Elizabeth Connell, the Lady Macbeth, started her career as a mezzo, but has now pushed her voice up to a soprano. The ''new'' Connell has a secure, penetrating top, a lighter middle range, and occasionally low notes of tremendous potency. Overall, however, the vocal weight seemed unequal to the demands of this role. Interpretively, her attempts to highlight a curious innocence only infrequently cast this larger-than-life role in new light. Miss Connell as yet seems unable to consistently deploy the voice in all its potential from top to bottom.
Simon Estes sounded more like a baritone than a bass as Banquo. Luis Lima sang Macduff ardently. The Westminster Symphonic Chorus was totally committed, though a bit shallow of tonal quality. But the star of the evening, along with Bruson, was the Philadelphia Orchestra. A great orchestra, the Philadelphia gives a sound, a unity, and a technical polish that are frosting on the operatic cake.
'Forza' and 'Boheme'
At the Met, Verdi is being oddly served in its current revival of ''Forza del destino.'' James Levine, who revealed new depths in his reading of ''Macbeth'' here last season, finds the sweep and majesty of ''Forza,'' and communicates it through one of the finest opera orchestras extant. Renato Bruson is a superior presence on stage, but vocally he was overparted by the role of Don Carlo. Jose Carreras sang the role of Alvaro stressfully, although when the voice was not pushed, it still possessed the gleam and tonal beauty that have been the strengths of his singing. Nicolai Ghiaurov's Guardiano still invokes authority of presence and of the lower range of the vocal scale.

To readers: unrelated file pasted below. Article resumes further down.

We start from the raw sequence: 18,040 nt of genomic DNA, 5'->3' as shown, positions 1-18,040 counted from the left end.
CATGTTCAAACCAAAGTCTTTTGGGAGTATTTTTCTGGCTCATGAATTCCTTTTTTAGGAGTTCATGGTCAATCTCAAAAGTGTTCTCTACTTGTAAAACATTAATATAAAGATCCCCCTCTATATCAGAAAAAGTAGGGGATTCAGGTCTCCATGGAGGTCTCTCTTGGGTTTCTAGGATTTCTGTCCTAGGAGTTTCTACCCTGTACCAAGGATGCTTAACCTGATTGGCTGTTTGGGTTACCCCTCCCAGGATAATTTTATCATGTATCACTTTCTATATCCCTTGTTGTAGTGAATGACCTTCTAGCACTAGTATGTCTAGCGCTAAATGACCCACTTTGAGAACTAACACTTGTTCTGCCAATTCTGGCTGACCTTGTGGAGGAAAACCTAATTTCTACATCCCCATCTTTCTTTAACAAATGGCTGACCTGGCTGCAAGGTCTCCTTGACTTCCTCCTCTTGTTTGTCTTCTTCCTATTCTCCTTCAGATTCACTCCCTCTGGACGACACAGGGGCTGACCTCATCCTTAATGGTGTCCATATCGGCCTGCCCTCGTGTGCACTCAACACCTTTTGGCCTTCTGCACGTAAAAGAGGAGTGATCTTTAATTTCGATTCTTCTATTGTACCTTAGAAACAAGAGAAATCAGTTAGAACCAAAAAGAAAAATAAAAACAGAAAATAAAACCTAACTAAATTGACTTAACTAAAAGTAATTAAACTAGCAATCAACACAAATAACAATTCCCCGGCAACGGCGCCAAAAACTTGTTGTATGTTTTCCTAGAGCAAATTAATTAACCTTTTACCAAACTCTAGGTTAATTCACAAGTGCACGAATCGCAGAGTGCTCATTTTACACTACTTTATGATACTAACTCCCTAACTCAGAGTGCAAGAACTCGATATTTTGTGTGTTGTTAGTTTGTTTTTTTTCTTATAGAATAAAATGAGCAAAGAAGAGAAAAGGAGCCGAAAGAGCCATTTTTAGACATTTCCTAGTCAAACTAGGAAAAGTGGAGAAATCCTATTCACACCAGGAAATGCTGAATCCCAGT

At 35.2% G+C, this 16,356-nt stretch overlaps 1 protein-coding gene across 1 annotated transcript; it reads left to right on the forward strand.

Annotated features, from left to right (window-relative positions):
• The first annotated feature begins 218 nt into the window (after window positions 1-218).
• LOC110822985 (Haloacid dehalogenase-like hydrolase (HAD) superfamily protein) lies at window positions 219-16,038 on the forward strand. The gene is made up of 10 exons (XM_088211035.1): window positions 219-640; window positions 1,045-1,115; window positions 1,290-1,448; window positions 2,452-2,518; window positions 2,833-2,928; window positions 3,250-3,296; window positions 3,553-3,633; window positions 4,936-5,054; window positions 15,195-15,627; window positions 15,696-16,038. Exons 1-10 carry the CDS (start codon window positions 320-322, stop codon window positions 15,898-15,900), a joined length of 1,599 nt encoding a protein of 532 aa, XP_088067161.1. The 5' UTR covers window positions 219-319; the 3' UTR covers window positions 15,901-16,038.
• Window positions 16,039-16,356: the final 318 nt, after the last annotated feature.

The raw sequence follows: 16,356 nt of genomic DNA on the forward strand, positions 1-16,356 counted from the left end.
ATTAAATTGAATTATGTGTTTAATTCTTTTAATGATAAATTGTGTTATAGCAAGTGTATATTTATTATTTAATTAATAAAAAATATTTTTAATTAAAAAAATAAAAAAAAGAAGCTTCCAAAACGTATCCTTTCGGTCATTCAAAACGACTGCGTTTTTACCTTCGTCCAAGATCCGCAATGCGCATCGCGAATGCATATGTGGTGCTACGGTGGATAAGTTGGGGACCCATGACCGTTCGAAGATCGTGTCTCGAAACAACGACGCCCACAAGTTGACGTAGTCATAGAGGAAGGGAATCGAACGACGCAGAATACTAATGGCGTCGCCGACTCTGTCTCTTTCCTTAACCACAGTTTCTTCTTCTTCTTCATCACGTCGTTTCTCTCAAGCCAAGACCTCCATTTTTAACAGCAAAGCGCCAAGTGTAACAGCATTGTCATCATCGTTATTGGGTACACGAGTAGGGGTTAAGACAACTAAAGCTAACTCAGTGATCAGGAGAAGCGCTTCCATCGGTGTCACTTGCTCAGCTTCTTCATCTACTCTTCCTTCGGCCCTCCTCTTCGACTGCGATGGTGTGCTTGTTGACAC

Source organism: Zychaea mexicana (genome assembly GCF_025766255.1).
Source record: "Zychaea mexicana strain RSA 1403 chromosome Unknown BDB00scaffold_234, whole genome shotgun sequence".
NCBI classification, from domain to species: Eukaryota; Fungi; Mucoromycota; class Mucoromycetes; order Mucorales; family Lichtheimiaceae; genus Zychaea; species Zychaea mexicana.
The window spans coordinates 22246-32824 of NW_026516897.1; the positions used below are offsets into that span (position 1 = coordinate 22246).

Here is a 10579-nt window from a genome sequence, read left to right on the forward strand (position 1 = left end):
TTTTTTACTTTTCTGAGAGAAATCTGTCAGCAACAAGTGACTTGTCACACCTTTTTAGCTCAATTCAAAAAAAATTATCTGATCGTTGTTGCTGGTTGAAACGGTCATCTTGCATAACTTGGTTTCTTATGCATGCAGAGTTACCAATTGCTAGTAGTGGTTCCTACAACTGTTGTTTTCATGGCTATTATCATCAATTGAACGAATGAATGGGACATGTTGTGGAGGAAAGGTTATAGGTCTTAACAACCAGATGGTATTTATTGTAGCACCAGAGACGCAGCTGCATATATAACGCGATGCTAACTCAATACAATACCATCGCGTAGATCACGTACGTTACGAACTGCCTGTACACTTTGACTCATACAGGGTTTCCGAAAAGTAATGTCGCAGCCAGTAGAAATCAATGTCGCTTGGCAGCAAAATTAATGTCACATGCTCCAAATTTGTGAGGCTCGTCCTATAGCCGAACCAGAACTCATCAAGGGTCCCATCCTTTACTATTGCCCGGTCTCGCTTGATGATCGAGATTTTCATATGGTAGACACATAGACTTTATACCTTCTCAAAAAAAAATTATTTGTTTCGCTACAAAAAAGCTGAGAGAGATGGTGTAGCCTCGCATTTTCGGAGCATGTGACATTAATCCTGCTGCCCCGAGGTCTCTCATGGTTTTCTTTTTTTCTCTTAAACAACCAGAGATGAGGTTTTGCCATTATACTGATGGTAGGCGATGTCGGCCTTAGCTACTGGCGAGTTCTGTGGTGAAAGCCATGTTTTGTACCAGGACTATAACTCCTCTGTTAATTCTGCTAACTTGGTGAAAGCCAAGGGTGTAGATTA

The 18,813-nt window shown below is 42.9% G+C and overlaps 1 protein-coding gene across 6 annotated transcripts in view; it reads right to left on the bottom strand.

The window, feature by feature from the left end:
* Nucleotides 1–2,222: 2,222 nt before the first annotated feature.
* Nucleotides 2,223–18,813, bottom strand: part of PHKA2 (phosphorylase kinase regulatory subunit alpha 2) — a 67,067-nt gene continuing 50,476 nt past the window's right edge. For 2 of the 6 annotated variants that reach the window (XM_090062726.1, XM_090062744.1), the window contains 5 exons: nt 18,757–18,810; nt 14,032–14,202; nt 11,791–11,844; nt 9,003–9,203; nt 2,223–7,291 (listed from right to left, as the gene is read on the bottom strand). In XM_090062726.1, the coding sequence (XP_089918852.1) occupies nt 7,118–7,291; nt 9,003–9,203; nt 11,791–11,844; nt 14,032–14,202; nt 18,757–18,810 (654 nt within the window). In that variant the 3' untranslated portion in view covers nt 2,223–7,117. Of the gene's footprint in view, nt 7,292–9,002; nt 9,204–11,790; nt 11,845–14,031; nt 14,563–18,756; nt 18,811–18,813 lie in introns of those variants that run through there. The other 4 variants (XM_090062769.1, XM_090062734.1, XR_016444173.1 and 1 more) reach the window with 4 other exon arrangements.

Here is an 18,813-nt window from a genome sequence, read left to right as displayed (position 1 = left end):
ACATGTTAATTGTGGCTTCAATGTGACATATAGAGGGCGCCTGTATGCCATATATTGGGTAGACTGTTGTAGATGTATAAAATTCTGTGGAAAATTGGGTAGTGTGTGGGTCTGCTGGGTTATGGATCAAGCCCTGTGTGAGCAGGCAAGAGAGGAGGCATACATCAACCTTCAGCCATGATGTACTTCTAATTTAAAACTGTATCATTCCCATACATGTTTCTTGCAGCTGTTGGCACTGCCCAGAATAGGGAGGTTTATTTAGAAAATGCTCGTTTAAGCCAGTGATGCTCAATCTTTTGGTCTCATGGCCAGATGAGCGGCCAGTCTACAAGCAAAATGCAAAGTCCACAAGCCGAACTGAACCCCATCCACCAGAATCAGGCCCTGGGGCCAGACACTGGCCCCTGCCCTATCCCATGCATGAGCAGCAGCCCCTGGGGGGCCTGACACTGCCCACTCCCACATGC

Grace Bumbry is not in truth capable of sustaining the grand Verdian line, and the upper register is exceedingly inconsistent, the occasional handsome pianissimo notwithstanding. She brings a star performer's allure to the role of Leonora without ever really offering the emotional side of her role.
The production, as staged by John Dexter, moves rather like a concert in stage dress - despite the handsome Eugene Berman sets and the awkward Peter Hall costumes - robbing audiences of the feeling of a production that fully captures the drama, mood, and action of the music.
For that sort of Met production one must turn to Puccini's ''La Boheme'' in the current Franco Zeffirelli staging. In this, its second revival, it still looks spectacular - a large staging for a large house.
Neil Shicoff is the superb Rodolfo, singing with verve and sensitivity and acting with unusual grace and naturalness. His Mimi, Catherine Malfitano, deputizing for an indisposed Mirella Freni, managed a vulnerable, vocally secure , histrionically beguiling performance as the simple seamstress.
Barbara Daniels made a rousing debut as Musetta - ebullient, sassy, vocally strong, visually winning - in a bold performance that held focus at all times. Brent Ellis (Marcello), James Morris (Colline), and Italo Tajo (Benoit and Alcindoro) were all familiar from past performances, and all outstanding. Eugene Kohn led a solid performance, alert to his singers' needs, if at times a bit on the leisurely side.